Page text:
How to Keep It Legal When Renting Commercial Property

How to rent out commercial property, Renting commercial property laws, I want to rent out my commercial property

The first time you rent a commercial space for your small business, it’s equal parts exciting and terrifying. How much space will you really need, and is the landlord open to negotiations? You need to keep yourself, your business and your employees protected, too. Insurance is a huge part of a successful business, and it needs to be in place well before the doors open.

Exactly what kind of insurance does your business need? That depends on the type of business, the type of space and just how much safeguarding you need. There are nearly endless options to choose from, and working with an attorney is the best way to get peace of mind.

Here’s a look at some of the most common insurance policies to protect yourself and your company.

Insurance Musts

Any business that provides a service, such as rehab facilities or a massage technician needs to have professional liability insurance. What happens if a client claims they were hurt because of the service? It doesn’t matter if you know your services are flawless — upset customers can go to extreme lengths in the name of “justice.” Without the right coverage, you’ll be facing a legal battle that can bankrupt you.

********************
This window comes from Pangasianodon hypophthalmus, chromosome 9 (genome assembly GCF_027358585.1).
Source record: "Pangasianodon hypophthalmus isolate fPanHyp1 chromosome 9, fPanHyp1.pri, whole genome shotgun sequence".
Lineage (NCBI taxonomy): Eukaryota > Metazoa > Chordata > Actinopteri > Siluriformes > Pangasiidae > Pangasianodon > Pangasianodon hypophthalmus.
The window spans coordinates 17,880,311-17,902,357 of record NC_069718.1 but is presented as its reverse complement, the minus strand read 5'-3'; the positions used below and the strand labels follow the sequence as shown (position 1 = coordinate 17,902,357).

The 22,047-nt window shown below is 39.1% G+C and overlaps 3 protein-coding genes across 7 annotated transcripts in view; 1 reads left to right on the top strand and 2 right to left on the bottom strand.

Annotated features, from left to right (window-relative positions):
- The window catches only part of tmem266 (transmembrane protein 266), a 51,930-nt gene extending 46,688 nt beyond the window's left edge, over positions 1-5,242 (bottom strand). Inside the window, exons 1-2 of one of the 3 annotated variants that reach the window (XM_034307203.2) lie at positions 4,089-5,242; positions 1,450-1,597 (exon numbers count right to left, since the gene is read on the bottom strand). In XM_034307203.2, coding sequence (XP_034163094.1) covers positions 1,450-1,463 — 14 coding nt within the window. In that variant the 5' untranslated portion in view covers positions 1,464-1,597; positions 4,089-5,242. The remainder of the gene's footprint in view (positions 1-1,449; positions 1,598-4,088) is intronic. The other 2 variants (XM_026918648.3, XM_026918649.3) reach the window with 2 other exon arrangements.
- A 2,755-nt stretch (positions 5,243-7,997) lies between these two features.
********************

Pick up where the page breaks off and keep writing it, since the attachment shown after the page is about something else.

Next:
Another issue is meeting with clients, even if there’s no service involved. Some people opt for home offices to save money, but this is a legal minefield. What happens if someone trips on the stairs or otherwise gets hurt on your property? Homeowners insurance doesn’t always cover damages caused during a professional meeting, so the alleged victim might have a winning case against both you and your business.

In the Office

Commercial general liability (CGL) coverage is required when leasing a commercial space. A good landlord will require it, so be wary of one who seems a little too laid back. CGL keeps everyone protected from employees to customers as well as the property and business. However, CGL doesn’t necessarily cover natural disasters, but these can be added on for a nominal fee.

One look at Superstorm Sandy is proof enough business owners need natural disaster coverage. From floods to earthquakes, play it safe since the amount is usually just a few extra dollars. You’re likely required to have worker’s compensation coverage for each employee as well as disability coverage.

The Bells and Whistles

You may want to invest in product liability insurance if your company produces items for sale or lease. Environmental and pollution insurance is also a smart move, just in case an extreme green groups comes after you (this is especially crucial for manufacturers).

Most business owners have a lot of policies, but they can be packaged together as a Business Owner’s Policy (BOP). You might even score a discount when combining them. Always shop around for the best coverage, and remember that legal protection starts with the right paperwork.

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About the Author: Vijay

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